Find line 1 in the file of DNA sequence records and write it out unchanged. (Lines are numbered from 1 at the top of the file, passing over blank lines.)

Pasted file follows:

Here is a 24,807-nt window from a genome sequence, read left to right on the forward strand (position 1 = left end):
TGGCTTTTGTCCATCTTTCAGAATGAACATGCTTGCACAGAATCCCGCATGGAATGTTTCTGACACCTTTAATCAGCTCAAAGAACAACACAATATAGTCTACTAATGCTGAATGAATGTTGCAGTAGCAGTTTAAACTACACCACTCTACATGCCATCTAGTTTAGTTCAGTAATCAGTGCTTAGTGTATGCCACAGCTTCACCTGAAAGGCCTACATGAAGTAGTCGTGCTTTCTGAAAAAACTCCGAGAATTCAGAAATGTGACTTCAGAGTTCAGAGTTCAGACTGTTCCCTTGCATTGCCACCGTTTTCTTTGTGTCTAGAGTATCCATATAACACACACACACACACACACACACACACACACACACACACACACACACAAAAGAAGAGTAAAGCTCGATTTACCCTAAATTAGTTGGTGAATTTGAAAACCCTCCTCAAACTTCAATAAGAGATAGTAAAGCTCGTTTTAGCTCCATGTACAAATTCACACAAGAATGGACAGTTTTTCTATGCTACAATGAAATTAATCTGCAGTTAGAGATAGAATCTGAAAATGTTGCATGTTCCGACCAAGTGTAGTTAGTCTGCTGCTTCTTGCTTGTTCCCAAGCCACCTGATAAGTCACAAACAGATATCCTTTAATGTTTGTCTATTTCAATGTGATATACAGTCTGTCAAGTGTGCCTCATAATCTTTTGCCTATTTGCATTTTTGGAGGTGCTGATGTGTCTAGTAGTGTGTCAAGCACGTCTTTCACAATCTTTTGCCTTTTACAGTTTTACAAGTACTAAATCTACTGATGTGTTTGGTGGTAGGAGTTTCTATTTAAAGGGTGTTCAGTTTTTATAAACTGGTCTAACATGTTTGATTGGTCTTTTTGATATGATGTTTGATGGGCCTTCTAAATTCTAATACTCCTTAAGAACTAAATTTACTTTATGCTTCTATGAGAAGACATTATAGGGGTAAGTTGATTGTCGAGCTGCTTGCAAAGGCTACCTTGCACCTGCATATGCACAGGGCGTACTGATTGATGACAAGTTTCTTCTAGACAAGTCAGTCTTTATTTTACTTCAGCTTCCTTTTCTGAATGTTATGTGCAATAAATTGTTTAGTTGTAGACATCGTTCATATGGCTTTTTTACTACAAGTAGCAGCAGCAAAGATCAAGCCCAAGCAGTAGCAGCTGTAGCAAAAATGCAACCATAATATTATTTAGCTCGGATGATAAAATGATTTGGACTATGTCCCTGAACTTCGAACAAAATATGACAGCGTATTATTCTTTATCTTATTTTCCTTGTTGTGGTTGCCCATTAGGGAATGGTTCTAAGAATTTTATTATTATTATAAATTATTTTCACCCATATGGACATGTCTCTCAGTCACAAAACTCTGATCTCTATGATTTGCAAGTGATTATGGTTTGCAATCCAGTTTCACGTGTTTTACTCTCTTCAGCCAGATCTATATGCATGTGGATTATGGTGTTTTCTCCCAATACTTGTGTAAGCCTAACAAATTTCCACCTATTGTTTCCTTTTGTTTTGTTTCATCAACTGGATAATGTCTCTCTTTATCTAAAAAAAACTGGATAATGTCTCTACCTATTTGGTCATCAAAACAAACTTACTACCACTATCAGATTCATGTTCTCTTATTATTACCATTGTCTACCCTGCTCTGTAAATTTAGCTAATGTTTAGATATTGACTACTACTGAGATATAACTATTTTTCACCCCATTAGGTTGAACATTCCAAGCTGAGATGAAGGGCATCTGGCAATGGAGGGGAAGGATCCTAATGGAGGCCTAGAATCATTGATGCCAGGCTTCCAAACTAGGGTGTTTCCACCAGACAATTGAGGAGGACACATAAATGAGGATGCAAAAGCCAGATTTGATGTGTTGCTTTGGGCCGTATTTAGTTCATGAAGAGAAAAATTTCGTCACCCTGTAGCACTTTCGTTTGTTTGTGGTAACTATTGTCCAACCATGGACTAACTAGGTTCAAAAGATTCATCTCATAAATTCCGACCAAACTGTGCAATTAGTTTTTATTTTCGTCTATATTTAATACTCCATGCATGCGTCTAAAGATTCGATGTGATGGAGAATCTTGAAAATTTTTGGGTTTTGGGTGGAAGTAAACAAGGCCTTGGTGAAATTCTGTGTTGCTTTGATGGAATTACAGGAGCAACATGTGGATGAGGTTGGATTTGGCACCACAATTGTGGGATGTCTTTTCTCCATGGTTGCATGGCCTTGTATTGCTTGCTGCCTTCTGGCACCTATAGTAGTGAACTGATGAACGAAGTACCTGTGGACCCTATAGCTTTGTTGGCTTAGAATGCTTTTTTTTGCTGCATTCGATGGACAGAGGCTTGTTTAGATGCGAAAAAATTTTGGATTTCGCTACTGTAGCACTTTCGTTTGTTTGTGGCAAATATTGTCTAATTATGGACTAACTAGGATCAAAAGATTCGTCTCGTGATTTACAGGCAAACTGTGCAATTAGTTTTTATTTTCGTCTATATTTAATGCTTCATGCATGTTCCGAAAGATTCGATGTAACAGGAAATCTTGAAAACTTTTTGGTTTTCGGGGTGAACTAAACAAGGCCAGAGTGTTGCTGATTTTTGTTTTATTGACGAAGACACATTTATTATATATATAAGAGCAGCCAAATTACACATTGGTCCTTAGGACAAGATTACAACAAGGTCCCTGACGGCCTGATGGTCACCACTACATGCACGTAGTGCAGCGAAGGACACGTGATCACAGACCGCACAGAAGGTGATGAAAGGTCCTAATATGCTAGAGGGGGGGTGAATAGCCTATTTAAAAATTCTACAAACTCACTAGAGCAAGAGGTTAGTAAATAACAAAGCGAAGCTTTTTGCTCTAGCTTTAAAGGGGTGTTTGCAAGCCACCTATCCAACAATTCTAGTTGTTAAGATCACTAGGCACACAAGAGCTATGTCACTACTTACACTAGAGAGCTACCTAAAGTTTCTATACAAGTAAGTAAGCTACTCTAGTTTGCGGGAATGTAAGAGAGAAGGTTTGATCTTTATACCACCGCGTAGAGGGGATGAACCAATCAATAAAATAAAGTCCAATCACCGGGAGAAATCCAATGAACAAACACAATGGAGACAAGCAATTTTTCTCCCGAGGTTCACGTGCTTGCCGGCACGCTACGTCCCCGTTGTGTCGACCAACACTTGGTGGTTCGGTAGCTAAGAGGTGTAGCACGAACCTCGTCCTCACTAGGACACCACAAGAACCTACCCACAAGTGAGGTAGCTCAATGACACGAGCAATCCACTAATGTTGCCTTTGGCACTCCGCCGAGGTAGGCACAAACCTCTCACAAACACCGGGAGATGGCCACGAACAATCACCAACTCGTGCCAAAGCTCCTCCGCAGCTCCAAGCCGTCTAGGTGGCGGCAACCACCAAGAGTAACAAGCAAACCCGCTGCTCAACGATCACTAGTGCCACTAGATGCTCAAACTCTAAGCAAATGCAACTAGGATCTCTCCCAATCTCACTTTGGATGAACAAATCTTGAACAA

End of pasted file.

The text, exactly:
Here is a 24,807-nt window from a genome sequence, read left to right on the forward strand (position 1 = left end):